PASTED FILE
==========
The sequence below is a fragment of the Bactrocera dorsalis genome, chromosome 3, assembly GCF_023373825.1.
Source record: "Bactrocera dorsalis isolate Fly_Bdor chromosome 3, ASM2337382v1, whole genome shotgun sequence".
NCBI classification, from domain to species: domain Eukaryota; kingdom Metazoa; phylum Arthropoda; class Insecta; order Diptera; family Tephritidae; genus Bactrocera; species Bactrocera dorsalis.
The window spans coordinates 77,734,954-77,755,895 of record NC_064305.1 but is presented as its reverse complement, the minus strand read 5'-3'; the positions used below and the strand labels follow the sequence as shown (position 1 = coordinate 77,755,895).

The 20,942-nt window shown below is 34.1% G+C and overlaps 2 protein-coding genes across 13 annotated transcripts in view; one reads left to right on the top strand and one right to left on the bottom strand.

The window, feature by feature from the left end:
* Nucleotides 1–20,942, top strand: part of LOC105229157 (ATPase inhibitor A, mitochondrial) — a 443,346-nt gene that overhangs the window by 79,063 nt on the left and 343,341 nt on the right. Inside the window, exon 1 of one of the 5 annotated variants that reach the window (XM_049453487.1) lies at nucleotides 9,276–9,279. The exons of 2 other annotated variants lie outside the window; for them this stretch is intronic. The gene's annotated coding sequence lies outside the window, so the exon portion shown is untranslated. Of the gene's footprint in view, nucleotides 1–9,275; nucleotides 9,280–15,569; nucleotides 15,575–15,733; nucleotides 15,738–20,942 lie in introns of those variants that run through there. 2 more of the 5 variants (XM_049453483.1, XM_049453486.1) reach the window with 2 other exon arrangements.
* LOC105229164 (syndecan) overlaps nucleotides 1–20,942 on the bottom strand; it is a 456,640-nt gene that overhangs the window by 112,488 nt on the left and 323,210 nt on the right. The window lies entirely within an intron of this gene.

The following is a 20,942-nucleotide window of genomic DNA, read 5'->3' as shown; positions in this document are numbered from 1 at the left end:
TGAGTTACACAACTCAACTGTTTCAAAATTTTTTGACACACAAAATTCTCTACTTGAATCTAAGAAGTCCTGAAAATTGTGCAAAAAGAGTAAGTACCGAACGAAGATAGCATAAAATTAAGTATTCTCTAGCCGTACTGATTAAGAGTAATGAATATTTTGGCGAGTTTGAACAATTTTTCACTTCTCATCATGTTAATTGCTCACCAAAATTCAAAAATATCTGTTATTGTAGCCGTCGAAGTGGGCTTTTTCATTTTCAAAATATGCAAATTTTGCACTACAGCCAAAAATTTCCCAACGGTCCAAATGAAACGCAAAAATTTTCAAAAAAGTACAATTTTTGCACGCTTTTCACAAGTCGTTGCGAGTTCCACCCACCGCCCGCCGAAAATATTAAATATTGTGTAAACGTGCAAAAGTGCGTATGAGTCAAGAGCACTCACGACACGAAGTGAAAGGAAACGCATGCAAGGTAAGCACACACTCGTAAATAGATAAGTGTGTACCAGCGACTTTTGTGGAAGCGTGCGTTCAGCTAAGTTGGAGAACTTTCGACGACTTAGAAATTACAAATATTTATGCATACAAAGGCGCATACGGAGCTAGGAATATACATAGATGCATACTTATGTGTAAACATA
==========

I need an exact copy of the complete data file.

The sequence below is a fragment of the Bactrocera dorsalis genome, chromosome 3, assembly GCF_023373825.1.
Source record: "Bactrocera dorsalis isolate Fly_Bdor chromosome 3, ASM2337382v1, whole genome shotgun sequence".
NCBI classification, from domain to species: domain Eukaryota; kingdom Metazoa; phylum Arthropoda; class Insecta; order Diptera; family Tephritidae; genus Bactrocera; species Bactrocera dorsalis.
The window spans coordinates 77,734,954-77,755,895 of record NC_064305.1 but is presented as its reverse complement, the minus strand read 5'-3'; the positions used below and the strand labels follow the sequence as shown (position 1 = coordinate 77,755,895).

The 20,942-nt window shown below is 34.1% G+C and overlaps 2 protein-coding genes across 13 annotated transcripts in view; one reads left to right on the top strand and one right to left on the bottom strand.

The window, feature by feature from the left end:
* Nucleotides 1–20,942, top strand: part of LOC105229157 (ATPase inhibitor A, mitochondrial) — a 443,346-nt gene that overhangs the window by 79,063 nt on the left and 343,341 nt on the right. Inside the window, exon 1 of one of the 5 annotated variants that reach the window (XM_049453487.1) lies at nucleotides 9,276–9,279. The exons of 2 other annotated variants lie outside the window; for them this stretch is intronic. The gene's annotated coding sequence lies outside the window, so the exon portion shown is untranslated. Of the gene's footprint in view, nucleotides 1–9,275; nucleotides 9,280–15,569; nucleotides 15,575–15,733; nucleotides 15,738–20,942 lie in introns of those variants that run through there. 2 more of the 5 variants (XM_049453483.1, XM_049453486.1) reach the window with 2 other exon arrangements.
* LOC105229164 (syndecan) overlaps nucleotides 1–20,942 on the bottom strand; it is a 456,640-nt gene that overhangs the window by 112,488 nt on the left and 323,210 nt on the right. The window lies entirely within an intron of this gene.

The following is a 20,942-nucleotide window of genomic DNA, read 5'->3' as shown; positions in this document are numbered from 1 at the left end:
TGAGTTACACAACTCAACTGTTTCAAAATTTTTTGACACACAAAATTCTCTACTTGAATCTAAGAAGTCCTGAAAATTGTGCAAAAAGAGTAAGTACCGAACGAAGATAGCATAAAATTAAGTATTCTCTAGCCGTACTGATTAAGAGTAATGAATATTTTGGCGAGTTTGAACAATTTTTCACTTCTCATCATGTTAATTGCTCACCAAAATTCAAAAATATCTGTTATTGTAGCCGTCGAAGTGGGCTTTTTCATTTTCAAAATATGCAAATTTTGCACTACAGCCAAAAATTTCCCAACGGTCCAAATGAAACGCAAAAATTTTCAAAAAAGTACAATTTTTGCACGCTTTTCACAAGTCGTTGCGAGTTCCACCCACCGCCCGCCGAAAATATTAAATATTGTGTAAACGTGCAAAAGTGCGTATGAGTCAAGAGCACTCACGACACGAAGTGAAAGGAAACGCATGCAAGGTAAGCACACACTCGTAAATAGATAAGTGTGTACCAGCGACTTTTGTGGAAGCGTGCGTTCAGCTAAGTTGGAGAACTTTCGACGACTTAGAAATTACAAATATTTATGCATACAAAGGCGCATACGGAGCTAGGAATATACATAGATGCATACTTATGTGTAAACATA